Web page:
Archival bodies are corporeal in the double sense: First, they denote how researchers draw together a corpus, or bodies of material, for analysis; second, they are birth-giving in that they govern how a person can emerge in and through archival documentation. Both are decisively important for the reconstruction of events, but more importantly, for that of subjectivities: How are lives partially pre-narrated through modalities of the record? How do the files themselves act? Questions of personhood and agency are crucial to most sociological analyses even at the macro-historical level, and yet we spend little time reflecting on how the material we draw on contributes to shaping the characters that materialize in our narratives. Archival bodies allow for a more cautious reassembly of historical lives while taking seriously both the individual subjectivities of those captured in the records, as well as the organizational and historical prerogatives shaping the fixing of life on file. The paper this excerpt is based on—which I will submit as part of an invited issue on the sociology of archives curated by Andrew Deener and Claudio Benzecry for Qualitative Sociology later this term—illustrates the argument empirically with examples from my own dissertation fieldwork on racial classification in the multi-ethnic annexationist empires that were Germany and Japan, collected over three years in roughly a dozen archives on three continents.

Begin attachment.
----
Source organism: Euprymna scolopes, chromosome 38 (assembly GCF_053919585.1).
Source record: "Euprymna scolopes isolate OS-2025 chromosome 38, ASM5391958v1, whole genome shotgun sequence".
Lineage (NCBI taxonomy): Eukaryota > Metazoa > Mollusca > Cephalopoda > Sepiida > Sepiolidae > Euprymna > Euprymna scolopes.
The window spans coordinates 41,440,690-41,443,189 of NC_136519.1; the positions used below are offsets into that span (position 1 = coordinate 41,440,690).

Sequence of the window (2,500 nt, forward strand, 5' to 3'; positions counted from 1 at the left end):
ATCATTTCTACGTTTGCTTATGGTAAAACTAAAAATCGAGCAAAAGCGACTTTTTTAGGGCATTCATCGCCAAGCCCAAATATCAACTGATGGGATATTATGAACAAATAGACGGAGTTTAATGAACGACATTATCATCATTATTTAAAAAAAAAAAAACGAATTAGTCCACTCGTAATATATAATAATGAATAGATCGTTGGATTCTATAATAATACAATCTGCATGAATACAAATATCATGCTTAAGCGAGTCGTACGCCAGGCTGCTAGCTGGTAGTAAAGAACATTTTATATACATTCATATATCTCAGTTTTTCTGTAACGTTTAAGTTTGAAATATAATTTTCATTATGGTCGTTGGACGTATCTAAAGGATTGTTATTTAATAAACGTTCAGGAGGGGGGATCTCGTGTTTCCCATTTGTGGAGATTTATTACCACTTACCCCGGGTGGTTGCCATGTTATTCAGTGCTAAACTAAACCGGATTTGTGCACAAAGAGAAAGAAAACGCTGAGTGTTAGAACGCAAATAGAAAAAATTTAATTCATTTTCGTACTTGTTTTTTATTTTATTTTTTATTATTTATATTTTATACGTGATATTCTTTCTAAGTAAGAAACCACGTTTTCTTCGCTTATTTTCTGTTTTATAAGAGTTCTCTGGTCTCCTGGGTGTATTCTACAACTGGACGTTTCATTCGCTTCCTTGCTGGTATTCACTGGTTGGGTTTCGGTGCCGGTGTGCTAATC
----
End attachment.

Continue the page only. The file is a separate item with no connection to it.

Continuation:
Archival Bodies in History

Bodies are acted upon when traces are left on paper; this is not merely a figurative observation. In the National Socialist regime’s use of archives, being found in the archive could be advantageous if you wanted to prove Aryan status, and not being found could be detrimental; on the other hand, being recorded in religious registers could spell deportation and death (Adler 1974; Majer 2003). Perversely then, the giving of life—by creating a record that was preserved in the archives—could also lead to the taking of life, for those whose existence had been tallied on paper for deportation and murder.